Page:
karen landles women mentors
Karen Landles: harness the potential of women to drive UK economic success

Back in May I was invited as a member of LFIG to a non-political reception for professional women hosted by Ernst and Young.

The company, named one of The Times’ Top 50 Employers for Women 2013, has been recognised for its commitment to developing its talent pipeline, as well as mentoring and career-watch schemes, and its employee networks.

Mervyn Davies, a Labour peer with a brief from the government to drive the increase of women onto boards, spoke of the progress made, with women now accounting for 20.7% of board positions in the FTSE100, up from 12.5% in 2011 and 17.3% in April 2013, against a target set in 2011 of achieving 25% in 2015, and there are now only 2 companies in the FTSE100 without a woman on the board.

Lord Davies called for the women present, many in very senior positions, to both challenge failures in the companies they work for and to mentor a talented younger woman in that industry. No one can doubt huge strides have been made.

Cut to a few days later when a successful woman in the media industry told me she was resigning at a crucial time in her career, when she could be, should be, stepping up; ground down by inflexibility by the business and the huge costs of childcare that made the short term return for working not worth it she has left work and will never achieve her professional potential, a loss to herself, her family and the broader economy.

While we have a glittering array of successful women at the top there is still much to do along that leaky pipe-line if we want to harness the potential of the women of the UK to drive our economic success.

I spoke to Paula Stannett of Heathrow Airports, a company in an industry that is very male dominated. I noticed at events they are relatively gender balanced so I asked Paula, the HR Director, about their approach. Paula told me it was about good leadership and a focus on diversity. Firstly they consciously chose to have women on their Board. That impacts the culture along with the perceptions and the aspirations of their existing colleagues. They actively consider their diversity challenge in their Talent Management strategy. This impacts both internally and externally. From a external perspective Paula insists their agencies provide a gender balanced list, clearly the right person will get the job but this provides the business with a richer pool. This applies internally too and managers are encouraged to think about diversity when spotting and developing future talent.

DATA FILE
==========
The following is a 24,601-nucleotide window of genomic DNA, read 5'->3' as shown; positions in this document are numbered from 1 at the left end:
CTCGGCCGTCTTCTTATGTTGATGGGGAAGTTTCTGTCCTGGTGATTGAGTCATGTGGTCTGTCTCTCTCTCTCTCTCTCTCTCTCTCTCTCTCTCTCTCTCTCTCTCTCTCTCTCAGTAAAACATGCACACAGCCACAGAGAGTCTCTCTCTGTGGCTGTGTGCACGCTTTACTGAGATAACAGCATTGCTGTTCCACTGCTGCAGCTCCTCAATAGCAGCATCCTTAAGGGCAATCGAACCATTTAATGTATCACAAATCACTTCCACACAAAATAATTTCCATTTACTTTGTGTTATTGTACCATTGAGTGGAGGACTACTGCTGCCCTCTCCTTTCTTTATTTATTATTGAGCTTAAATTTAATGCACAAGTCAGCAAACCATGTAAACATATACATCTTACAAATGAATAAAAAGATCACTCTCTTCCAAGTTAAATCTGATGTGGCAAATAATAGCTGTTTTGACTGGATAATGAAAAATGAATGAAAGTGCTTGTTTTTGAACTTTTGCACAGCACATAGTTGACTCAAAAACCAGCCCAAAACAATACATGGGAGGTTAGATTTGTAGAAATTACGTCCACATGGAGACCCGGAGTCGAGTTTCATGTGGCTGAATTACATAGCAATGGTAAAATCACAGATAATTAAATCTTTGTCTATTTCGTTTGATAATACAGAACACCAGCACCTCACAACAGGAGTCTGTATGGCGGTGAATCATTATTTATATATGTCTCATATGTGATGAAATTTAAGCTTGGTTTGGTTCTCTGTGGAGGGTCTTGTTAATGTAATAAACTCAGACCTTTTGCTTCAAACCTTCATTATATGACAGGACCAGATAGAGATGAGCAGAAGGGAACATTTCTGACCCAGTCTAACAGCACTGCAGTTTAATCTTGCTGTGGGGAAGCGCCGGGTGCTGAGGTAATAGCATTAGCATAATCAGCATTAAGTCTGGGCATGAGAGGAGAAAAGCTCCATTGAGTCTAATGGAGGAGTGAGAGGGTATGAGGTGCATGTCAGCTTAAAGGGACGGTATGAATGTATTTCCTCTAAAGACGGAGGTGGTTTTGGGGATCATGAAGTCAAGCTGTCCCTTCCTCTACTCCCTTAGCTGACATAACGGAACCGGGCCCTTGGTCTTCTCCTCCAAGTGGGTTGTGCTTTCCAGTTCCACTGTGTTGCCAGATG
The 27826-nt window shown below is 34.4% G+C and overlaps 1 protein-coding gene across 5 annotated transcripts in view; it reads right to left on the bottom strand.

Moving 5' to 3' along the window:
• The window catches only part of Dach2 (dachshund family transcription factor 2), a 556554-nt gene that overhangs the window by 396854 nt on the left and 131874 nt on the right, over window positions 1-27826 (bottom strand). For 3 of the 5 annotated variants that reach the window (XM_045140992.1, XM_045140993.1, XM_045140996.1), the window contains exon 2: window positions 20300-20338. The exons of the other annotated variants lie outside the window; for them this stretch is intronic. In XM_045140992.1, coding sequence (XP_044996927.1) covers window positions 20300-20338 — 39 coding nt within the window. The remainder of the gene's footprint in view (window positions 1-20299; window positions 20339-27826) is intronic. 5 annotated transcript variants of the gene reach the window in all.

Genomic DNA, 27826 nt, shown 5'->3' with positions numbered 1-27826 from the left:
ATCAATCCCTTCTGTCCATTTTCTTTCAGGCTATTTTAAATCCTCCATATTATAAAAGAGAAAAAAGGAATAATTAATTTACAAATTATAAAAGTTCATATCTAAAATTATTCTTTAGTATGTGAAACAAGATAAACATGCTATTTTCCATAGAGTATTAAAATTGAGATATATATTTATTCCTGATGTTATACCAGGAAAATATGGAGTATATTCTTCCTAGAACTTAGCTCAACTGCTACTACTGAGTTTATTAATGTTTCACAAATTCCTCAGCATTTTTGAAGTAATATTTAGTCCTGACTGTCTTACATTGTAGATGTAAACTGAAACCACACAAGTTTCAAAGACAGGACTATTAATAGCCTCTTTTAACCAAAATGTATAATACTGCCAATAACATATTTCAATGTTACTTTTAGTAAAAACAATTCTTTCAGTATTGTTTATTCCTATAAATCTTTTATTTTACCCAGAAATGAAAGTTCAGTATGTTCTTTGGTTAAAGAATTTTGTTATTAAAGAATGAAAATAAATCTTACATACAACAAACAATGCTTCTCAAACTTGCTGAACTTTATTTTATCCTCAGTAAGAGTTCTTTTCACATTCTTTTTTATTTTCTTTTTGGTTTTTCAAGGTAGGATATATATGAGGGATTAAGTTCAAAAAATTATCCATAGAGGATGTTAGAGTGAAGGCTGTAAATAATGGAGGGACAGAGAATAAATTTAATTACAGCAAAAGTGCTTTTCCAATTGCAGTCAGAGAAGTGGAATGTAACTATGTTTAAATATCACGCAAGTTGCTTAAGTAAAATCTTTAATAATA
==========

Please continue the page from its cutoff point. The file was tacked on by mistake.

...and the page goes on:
Change is coming and the business benefits for those companies who lead in this are immense. We can as Lord Davies says challenge businesses and mentor women and, as LFIG members, if you want to contribute to the debate please let me know.

LFIG are working closely with other groups within the Party. Coming up on 21st October – NG: Next Generation Entrepreneurs’ Network Event celebrating women and entrepreneurship with Stella Creasey and Gloria d Piero. To register interest in the event or if you know of any female entrepreneurs who would be interested in attending, please email business(at)labour.org.uk.

Finally, as we prepare for the elections next June supporting our candidates in marginals is key. Labour Women are having a dinner to support our women PPCs in key seats on October 15th. For more information come and see us at the LFIG stand at the Labour Annual Conference or contact me here.

Karen Landles is an LFIG executive member and a behavioural change adviser


Women in Business is Good Business
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